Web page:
Of Robots, Sex Dolls, Virtual Reality, Haptic Technology and Pitchside Diners – Part 2

The lack of fans at the stadium affects the fans first and foremost. Football is a spectator sport and the fans are there for entertainment. Fan culture is a part of participatory culture and currently, the fan isn’t able to participate immersively.

Here in lies the opportunity for technology. Can the immersive experience of being at the stadium be replicated for the fan without them being physically present? Before I get to that, let’s try and understand what exactly is the fan missing currently. For the match-going fan, it’s the whole experience – starting from downing those pregame beers, chanting at their favourite pubs with fellow fans, followed by the walk to the stadium, the chanting on the way, getting to their seats and continuing, the heckling of the opposition team and fans and belting out their favourite chants for all the players. It’s the post-game discussion with fellow fans on their way back and continuing that till the next game comes around. It’s being a part of the collective. For the non-match going fan, it’s the atmosphere – even a game watched on the telly is made more engrossing with the energy of the fans at the stadium. The loud cheer and the ‘rocking’ stadium when the home team scores just can’t be replicated with fan cut-outs and sound effects from FIFA.

Can technology bridge that gap? Currently, it lets a fan join in through video conferencing and cheer on from the ‘sidelines’. I think we have all been a part of enough zoom calls to know how immersive that exactly is. Now, throw in VR in this and we might be going somewhere. The NBA has demoed and successfully launched coverage in VR. It has received mixed reviews from people but it definitely has got the ball rolling when it comes to offering the fan more. Can football learn from this? You can judge for yourself here.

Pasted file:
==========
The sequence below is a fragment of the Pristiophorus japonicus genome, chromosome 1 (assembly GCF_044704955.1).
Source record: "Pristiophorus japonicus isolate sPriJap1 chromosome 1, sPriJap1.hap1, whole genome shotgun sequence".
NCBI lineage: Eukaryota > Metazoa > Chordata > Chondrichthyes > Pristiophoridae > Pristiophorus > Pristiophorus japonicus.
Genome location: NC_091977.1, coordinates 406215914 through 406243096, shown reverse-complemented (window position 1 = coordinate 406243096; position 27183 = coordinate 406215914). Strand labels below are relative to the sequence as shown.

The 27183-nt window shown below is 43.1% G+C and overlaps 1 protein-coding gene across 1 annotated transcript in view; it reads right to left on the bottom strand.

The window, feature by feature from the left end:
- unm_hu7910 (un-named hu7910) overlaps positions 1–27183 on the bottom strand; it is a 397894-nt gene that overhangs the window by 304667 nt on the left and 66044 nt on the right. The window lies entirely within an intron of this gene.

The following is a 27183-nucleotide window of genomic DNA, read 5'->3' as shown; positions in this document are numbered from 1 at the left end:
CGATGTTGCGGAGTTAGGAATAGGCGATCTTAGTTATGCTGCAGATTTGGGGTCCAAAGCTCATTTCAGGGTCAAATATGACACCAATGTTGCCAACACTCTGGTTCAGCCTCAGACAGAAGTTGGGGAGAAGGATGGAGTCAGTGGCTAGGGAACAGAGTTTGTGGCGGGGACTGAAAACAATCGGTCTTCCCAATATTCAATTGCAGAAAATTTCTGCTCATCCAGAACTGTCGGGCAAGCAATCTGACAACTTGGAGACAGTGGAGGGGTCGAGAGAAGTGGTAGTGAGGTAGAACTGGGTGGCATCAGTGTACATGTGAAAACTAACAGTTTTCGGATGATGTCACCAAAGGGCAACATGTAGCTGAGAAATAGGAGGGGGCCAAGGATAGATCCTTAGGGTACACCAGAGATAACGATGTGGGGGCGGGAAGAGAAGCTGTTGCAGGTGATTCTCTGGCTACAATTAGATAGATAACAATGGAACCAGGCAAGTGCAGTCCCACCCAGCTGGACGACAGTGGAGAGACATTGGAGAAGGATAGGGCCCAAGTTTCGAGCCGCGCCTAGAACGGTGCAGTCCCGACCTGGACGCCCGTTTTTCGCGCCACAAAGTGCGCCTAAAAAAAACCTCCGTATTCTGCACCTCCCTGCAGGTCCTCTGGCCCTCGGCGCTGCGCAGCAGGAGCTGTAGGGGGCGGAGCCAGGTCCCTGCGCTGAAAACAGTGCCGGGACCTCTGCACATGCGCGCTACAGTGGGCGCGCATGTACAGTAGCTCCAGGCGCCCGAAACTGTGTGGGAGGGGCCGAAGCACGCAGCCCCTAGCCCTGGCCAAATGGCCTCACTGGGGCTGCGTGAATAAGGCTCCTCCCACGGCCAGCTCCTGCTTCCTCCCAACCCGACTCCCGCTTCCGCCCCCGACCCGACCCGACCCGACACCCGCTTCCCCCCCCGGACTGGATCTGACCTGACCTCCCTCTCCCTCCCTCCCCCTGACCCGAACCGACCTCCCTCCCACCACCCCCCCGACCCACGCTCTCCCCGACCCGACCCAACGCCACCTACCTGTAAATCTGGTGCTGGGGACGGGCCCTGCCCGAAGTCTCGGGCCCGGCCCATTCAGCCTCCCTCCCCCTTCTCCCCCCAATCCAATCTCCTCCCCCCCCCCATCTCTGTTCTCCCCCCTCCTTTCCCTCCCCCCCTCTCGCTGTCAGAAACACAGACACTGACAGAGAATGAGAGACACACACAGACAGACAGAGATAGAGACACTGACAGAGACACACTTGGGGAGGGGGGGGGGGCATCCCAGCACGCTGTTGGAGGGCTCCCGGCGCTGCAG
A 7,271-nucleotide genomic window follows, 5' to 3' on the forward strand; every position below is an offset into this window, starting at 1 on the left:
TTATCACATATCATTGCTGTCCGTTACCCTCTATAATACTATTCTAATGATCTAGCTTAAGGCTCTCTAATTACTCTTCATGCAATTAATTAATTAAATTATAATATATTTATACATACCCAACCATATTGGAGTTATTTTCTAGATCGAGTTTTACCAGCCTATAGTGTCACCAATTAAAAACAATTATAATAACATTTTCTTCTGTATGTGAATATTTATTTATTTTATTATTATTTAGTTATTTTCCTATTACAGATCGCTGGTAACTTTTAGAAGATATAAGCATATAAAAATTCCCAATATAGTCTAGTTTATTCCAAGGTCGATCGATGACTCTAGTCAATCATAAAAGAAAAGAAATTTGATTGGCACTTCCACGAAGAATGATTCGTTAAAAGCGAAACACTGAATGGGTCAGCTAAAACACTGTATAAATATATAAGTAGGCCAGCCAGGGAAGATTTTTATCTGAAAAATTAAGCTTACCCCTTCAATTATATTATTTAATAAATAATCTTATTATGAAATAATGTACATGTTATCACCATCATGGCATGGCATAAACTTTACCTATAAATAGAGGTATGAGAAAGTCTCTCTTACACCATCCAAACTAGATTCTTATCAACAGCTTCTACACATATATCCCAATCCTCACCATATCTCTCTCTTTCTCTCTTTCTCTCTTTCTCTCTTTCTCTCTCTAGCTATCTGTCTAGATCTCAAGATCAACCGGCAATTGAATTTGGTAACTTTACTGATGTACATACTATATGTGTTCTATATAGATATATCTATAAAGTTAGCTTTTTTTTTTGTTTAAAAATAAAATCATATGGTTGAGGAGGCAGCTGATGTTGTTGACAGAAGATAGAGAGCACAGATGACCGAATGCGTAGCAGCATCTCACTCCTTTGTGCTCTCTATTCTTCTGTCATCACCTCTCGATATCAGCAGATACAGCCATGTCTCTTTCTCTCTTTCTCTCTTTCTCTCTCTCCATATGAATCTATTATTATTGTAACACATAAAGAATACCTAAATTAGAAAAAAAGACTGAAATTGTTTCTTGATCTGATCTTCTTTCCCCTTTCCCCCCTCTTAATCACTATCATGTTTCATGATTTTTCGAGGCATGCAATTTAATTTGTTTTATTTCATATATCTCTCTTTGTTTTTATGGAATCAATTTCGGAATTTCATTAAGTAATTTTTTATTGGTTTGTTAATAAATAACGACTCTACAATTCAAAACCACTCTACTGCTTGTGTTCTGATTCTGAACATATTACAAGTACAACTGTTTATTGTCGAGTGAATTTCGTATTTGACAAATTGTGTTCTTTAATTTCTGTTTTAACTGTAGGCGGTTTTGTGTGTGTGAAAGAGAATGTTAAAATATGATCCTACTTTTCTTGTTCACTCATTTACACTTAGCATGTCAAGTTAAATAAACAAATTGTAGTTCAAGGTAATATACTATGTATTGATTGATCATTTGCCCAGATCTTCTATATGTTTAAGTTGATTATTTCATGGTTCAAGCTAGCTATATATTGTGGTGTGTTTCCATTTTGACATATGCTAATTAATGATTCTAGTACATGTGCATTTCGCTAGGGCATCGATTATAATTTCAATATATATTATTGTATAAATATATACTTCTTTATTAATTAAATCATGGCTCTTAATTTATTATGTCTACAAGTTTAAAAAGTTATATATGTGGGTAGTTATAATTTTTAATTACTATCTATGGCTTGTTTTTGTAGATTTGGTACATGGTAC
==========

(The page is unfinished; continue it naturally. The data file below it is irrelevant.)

We have seen the rise of technologically backed stadiums all around the globe. But, with the current pandemic, the need of the hour is to give a seamless experience for the fan seated at home. Can VR replicate that? I, for one, feel that the VR experience, if done right, with the correct sound effects can be pretty immersive. What about the pregame beers, though? The UK opened up pubs last week. Hmmm, do not go gentle into that good night? From the first goers’ and servers’ accounts, it is either going to make everyone immune or send everyone back home. Coming back to the topic of pregame beers while maintaining physical distancing – how about this idea?

Is being ‘seated’ pitchside through VR enough, though? What else can enrich the fan experience? Haptic technology, maybe? Introducing Football Fan Shirt – a project that was kicked off 4 years back by Wearable X. The jerseys interact live with the game and let the viewer wearing it feel what the player on the pitch is feeling. Hmmm, I definitely would never want to feel what the player at the end of a two-footed Vinnie Jones tackle used to feel. Can this technology be used to replicate fan parks that have been so successful in popularising the beautiful game? Check out the technology in action.

Well, and if nothing else works, you can always take the fan out of the armchair and put them in the driving seat. Who really needs coaches, right?

This indeed is a very intriguing time to be a sports fan. Sporting Federations, Leagues and Clubs are going to go all out to appease the fan – the non-regular match going fan attaining more importance than ever now.

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